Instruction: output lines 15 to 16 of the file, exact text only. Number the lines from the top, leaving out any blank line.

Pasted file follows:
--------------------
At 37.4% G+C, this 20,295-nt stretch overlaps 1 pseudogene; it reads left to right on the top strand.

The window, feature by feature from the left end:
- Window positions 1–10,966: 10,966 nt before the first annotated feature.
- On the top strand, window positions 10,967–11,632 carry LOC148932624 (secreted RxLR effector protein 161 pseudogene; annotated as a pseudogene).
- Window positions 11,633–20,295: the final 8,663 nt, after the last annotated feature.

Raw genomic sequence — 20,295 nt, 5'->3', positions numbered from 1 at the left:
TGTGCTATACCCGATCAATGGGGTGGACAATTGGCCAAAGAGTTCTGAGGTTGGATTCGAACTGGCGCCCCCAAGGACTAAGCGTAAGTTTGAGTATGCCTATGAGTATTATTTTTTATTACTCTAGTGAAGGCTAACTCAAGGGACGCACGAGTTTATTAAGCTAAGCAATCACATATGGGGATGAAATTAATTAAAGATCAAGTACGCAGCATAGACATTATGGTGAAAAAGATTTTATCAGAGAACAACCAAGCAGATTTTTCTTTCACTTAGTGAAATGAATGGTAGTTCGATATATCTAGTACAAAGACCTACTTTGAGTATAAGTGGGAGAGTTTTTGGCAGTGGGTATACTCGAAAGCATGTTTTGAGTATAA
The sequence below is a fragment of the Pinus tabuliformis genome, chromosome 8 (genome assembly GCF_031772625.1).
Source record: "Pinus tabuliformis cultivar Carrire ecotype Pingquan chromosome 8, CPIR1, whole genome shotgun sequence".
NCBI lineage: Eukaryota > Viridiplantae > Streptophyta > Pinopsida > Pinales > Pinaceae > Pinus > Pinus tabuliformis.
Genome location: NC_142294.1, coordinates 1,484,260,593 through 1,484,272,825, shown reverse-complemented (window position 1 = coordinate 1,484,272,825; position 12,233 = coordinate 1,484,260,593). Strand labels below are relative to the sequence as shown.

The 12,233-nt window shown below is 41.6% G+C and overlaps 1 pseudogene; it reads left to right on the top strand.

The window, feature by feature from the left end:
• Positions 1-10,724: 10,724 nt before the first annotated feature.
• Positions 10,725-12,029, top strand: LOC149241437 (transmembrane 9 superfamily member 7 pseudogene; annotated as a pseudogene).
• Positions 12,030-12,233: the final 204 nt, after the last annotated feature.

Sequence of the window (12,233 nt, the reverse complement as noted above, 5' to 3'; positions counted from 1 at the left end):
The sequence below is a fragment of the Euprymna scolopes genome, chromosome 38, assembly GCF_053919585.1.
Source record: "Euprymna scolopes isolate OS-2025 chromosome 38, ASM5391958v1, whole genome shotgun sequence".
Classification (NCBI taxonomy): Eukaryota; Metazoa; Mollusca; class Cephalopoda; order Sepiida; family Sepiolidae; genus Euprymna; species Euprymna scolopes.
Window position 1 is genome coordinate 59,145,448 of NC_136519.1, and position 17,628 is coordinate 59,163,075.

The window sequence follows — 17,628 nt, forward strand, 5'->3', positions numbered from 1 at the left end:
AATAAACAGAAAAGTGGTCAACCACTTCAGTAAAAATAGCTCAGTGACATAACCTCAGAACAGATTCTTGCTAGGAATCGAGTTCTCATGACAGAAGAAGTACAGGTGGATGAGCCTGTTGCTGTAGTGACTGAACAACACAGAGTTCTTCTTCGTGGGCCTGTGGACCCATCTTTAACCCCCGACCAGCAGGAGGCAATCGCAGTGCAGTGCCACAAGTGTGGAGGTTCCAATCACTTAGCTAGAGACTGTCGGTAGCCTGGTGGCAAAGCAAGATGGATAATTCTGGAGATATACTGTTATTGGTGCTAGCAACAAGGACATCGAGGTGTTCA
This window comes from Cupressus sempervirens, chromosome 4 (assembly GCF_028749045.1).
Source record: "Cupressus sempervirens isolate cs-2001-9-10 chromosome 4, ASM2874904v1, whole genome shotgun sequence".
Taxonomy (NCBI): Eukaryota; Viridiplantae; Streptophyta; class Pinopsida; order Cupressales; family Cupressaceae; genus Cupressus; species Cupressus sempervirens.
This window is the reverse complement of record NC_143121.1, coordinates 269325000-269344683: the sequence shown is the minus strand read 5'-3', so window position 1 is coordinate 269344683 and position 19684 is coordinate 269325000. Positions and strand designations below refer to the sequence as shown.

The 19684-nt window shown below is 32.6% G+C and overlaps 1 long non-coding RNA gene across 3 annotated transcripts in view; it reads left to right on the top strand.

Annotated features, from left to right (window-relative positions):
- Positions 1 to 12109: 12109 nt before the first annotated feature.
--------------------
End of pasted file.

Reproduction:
• Positions 10,725-12,029, top strand: LOC149241437 (transmembrane 9 superfamily member 7 pseudogene; annotated as a pseudogene).
• Positions 12,030-12,233: the final 204 nt, after the last annotated feature.